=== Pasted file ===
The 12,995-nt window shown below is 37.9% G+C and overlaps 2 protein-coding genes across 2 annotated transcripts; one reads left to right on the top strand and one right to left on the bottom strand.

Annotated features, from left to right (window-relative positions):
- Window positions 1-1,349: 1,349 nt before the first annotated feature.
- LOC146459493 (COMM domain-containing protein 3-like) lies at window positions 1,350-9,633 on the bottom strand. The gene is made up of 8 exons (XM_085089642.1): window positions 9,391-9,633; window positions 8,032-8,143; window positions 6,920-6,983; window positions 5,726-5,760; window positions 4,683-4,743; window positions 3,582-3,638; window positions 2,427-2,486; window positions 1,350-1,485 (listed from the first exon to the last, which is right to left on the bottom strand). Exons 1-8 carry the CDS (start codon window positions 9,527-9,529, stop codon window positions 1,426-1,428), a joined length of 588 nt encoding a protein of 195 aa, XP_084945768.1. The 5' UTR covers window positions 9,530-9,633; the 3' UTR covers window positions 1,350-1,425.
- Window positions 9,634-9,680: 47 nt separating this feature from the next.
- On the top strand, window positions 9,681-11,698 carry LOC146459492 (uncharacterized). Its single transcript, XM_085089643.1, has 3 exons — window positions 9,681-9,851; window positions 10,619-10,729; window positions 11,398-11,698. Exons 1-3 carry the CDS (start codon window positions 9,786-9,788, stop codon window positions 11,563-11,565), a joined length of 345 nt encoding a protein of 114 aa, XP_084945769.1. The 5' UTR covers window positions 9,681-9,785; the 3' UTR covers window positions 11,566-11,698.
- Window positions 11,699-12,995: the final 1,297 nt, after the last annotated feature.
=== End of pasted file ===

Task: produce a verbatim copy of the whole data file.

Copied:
The 12,995-nt window shown below is 37.9% G+C and overlaps 2 protein-coding genes across 2 annotated transcripts; one reads left to right on the top strand and one right to left on the bottom strand.

Annotated features, from left to right (window-relative positions):
- Window positions 1-1,349: 1,349 nt before the first annotated feature.
- LOC146459493 (COMM domain-containing protein 3-like) lies at window positions 1,350-9,633 on the bottom strand. The gene is made up of 8 exons (XM_085089642.1): window positions 9,391-9,633; window positions 8,032-8,143; window positions 6,920-6,983; window positions 5,726-5,760; window positions 4,683-4,743; window positions 3,582-3,638; window positions 2,427-2,486; window positions 1,350-1,485 (listed from the first exon to the last, which is right to left on the bottom strand). Exons 1-8 carry the CDS (start codon window positions 9,527-9,529, stop codon window positions 1,426-1,428), a joined length of 588 nt encoding a protein of 195 aa, XP_084945768.1. The 5' UTR covers window positions 9,530-9,633; the 3' UTR covers window positions 1,350-1,425.
- Window positions 9,634-9,680: 47 nt separating this feature from the next.
- On the top strand, window positions 9,681-11,698 carry LOC146459492 (uncharacterized). Its single transcript, XM_085089643.1, has 3 exons — window positions 9,681-9,851; window positions 10,619-10,729; window positions 11,398-11,698. Exons 1-3 carry the CDS (start codon window positions 9,786-9,788, stop codon window positions 11,563-11,565), a joined length of 345 nt encoding a protein of 114 aa, XP_084945769.1. The 5' UTR covers window positions 9,681-9,785; the 3' UTR covers window positions 11,566-11,698.
- Window positions 11,699-12,995: the final 1,297 nt, after the last annotated feature.